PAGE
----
Few audiences went into Grizzly with expectations of good acting or a strong script, and Girdler makes the absolute most of the five or six scenes of bear butchery to make sure everyone left happy. And make no mistake, this is one violent film. Though it carries a PG rating, Grizzly happily goes where Spielberg wouldn't, with a beheading, a mauled child losing a couple limbs, and lots of sticky pools of bright red blood. More importantly, the attacks are edited for maximum impact, deliriously splicing in real bear footage with man-in-suit inserts and terror-stricken reaction shots. The real trained bear used in the film is sometimes less than impressive when on screen, but these unsettling montages turn Grizzly into one of the scariest and most memorable B-level nature-runs-amok horror films ever made. It's sure to please nostalgia buffs and first time viewers alike.
Grizzly gets a shiny new 2.35:1 anamorphic transfer in this definitive 30th Anniversary Special Edition double disc set. It looks pretty impressive despite occasional shimmerings of grain and slightly overripe colors typical of 1970s cinema. Audio is presented in a clean mono mix that delivers dialogue nicely along with the somewhat out-of-place orchestral score. Extras on this set are also impressive, thought they probably could have fit all on one disc. First up is a commentary by producer/screenwriter David Sheldon and actress Joan McCall, who is part of the film's go-nowhere, tacked-on love subplot with George. Moderator Walt Olsen guides the pair through an informative but entertaining track that delves into all aspects of production. Both have vivid memories of the film, making this a good listen. Then we've got the film's original production featurette, an eight minute sourced-from-VHS piece valuable for its Girdler interview footage and behind-the-scenes bear training. The best feature here is the 30-minute documentary "Jaws With Claws: A Look Back at Grizzly" which unites Sheldon and McCall with writer/producer Harvey Flaxman, and actor Andrew Prine for an even-handed discussion of their cult gem, with some attention paid to Girdler's life-ending helicopter accident and the legal problems with Film Ventures that landed Sheldon and Flaxman in court. Three minutes of fan interviews from a recent theatrical screening of the film, radio spots, a terrible VHS trailer, and an image gallery round out the ample selection of extras.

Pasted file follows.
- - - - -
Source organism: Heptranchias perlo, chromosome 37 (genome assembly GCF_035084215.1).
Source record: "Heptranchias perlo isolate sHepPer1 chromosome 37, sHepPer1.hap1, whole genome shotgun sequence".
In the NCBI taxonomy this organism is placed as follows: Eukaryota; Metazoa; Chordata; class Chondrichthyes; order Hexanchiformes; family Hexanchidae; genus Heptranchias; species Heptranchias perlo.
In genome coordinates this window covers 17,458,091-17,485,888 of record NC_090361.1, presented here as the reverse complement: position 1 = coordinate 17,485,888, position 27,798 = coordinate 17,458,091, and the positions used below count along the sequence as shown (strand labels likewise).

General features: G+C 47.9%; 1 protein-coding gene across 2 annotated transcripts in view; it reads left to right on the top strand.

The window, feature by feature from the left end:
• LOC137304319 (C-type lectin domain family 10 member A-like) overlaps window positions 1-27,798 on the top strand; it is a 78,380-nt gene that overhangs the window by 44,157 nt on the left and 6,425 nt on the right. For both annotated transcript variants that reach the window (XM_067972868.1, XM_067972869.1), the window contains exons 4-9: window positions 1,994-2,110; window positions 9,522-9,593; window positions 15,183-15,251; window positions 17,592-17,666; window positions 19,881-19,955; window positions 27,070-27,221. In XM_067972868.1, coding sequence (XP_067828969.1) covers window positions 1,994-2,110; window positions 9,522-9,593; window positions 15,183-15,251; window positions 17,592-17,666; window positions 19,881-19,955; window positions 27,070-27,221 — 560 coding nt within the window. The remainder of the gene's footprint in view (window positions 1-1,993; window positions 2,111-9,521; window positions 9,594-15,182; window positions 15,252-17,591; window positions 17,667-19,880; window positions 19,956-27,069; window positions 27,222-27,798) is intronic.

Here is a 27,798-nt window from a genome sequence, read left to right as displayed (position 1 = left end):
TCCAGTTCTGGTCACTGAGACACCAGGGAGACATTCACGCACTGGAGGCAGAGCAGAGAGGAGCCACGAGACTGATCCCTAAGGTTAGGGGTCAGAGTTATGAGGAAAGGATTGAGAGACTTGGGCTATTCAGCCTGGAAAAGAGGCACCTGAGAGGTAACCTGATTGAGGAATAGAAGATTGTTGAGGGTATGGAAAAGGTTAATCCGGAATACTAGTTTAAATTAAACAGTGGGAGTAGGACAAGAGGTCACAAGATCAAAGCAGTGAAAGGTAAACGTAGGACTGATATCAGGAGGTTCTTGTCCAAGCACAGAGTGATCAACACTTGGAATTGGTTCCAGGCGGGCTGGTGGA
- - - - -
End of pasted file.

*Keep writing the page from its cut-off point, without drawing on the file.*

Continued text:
Released to drive-in denizens during the sweltering summer of 1976, Grizzly was a massive hit in North America and all over the world, even out-grossing now-classic films like Monty Python and the Holy Grail. And no wonder-the unsung Girdler was a B-movie master, turning the first and best Jaws rip-off into an admirable piece of movie schlock that easily stands on its own. Everyone will want to get their killer paws on this top-notch DVD re-release.
Does a bear kill in the woods?
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Scales of Justice
Studio: Media Blasters